Researchers reach different conclusions about the functional or dysfunctional nature of impulsive buying behavior. Whilst many note the use of impulsive buying as a form of mood regulation, there is disagreement about whether this is functional or dysfunctional and the extent to which it causes financial harm. This paper draws on data from a UK national survey sample (N=109,472) to contribute to these debates. Study results suggest that impulsive buying is more common for those who have most need to regulate mood and who have the least effective emotion regulation strategies. This suggests that impulsive buying may be understood as a failure of self-regulation in relation to long term goals and as a strategy for mood regulation. Contrary to some prior claims in the retail management and marketing research literature, the study shows higher levels of impulsive buying to be associated with more adverse financial outcomes (which are not confined to the most extreme manifestations of the trait). Whilst ineffective emotion regulation is associated with higher propensity to buy impulsively, the findings also suggest that effective emotion regulation may to some extent mitigate the adverse consequences of the propensity to buy impulsively. The implications for ethical management, research, and policy are considered.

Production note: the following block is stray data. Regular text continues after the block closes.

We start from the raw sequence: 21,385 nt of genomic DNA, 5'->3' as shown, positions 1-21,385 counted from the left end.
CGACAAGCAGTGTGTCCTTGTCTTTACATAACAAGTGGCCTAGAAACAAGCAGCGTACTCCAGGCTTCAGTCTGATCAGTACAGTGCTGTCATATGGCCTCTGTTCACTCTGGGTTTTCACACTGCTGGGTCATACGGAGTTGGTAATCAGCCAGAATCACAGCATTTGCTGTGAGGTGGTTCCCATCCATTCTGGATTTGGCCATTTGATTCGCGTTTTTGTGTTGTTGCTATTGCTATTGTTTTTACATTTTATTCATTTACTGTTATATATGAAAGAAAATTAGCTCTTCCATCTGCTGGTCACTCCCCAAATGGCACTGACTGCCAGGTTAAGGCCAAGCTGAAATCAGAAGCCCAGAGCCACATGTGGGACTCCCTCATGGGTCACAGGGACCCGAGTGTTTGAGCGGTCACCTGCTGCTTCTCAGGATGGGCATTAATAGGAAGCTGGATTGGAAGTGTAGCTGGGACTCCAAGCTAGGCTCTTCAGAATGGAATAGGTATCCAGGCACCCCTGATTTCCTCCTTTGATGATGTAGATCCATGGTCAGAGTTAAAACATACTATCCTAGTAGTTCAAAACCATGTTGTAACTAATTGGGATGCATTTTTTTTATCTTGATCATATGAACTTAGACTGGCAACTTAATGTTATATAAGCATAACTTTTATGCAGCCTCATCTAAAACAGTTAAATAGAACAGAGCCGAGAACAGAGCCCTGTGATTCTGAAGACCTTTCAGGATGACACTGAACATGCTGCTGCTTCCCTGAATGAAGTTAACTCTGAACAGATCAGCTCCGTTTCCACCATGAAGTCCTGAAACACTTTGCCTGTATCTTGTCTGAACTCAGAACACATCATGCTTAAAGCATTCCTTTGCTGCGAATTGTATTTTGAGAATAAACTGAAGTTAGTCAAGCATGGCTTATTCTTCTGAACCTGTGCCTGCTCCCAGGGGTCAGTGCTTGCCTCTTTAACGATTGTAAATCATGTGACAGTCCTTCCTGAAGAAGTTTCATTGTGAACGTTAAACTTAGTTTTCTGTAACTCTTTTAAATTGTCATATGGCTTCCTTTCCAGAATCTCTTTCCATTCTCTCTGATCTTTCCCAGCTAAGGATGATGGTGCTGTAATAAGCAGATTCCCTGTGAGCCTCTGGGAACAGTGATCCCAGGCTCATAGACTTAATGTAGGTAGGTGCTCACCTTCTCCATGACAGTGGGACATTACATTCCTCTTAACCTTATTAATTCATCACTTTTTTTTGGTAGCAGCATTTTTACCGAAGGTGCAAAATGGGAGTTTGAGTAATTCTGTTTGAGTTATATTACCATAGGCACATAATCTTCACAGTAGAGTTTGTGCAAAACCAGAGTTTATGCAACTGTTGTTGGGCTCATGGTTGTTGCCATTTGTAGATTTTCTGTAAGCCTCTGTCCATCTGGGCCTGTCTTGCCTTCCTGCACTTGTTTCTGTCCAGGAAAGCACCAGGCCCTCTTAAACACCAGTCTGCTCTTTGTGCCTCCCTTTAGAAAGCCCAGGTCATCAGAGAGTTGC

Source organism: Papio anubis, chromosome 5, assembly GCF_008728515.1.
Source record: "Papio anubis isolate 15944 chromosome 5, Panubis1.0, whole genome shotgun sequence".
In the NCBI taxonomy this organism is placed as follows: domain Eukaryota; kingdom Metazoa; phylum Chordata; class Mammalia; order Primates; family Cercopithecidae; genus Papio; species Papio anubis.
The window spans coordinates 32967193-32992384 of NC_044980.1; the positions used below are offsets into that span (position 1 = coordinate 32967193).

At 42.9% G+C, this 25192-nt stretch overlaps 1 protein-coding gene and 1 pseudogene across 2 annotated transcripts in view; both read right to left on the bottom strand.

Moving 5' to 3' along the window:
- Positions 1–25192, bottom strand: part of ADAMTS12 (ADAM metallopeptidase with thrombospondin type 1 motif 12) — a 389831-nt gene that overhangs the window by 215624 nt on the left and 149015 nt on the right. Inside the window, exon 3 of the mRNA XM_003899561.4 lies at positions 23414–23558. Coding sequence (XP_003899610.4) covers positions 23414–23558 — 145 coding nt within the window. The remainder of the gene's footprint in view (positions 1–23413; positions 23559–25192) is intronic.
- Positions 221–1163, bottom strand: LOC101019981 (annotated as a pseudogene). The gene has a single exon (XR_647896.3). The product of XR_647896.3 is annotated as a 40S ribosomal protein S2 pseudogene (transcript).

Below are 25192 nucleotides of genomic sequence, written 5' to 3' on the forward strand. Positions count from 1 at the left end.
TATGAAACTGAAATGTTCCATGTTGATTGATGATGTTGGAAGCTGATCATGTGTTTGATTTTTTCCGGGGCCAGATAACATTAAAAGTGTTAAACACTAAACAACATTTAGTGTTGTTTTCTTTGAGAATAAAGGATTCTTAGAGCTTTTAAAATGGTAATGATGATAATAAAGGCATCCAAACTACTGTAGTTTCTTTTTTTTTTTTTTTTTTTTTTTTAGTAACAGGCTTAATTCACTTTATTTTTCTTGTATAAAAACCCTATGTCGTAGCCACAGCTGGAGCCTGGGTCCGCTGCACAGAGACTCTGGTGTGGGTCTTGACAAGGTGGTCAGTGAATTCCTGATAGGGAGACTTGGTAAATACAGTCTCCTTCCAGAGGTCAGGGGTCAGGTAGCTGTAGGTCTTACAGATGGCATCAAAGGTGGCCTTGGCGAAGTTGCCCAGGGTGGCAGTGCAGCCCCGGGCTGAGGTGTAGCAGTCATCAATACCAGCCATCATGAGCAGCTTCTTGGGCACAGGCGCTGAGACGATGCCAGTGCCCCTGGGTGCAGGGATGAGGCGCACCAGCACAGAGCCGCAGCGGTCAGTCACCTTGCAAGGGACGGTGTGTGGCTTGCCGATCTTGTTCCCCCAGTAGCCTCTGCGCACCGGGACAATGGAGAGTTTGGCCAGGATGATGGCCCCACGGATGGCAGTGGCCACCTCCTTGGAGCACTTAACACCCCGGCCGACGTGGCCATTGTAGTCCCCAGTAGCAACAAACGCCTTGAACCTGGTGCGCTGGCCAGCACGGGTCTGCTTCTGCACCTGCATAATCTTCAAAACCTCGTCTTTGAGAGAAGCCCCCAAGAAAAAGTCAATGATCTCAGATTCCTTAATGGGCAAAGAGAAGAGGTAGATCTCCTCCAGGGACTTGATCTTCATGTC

Bibliographical noteThis is the peer reviewed version of the following article: Fenton-O'Creevy, M, Dibb, S & Furnham, A 2018, 'Antecedents and consequences of chronic impulsive buying: Can impulsive buying be understood as dysfunctional self-regulation?' Psychology & Marketing, vol 35, no. 3, pp. 175–188, which has been published in final form at https://dx.doi.org/10.1002/mar.21078 . This article may be used for non-commercial purposes in accordance with Wiley Terms and Conditions for Self-Archiving.
- emotion regulation
- financial distress
- impulsive buying
- social marketing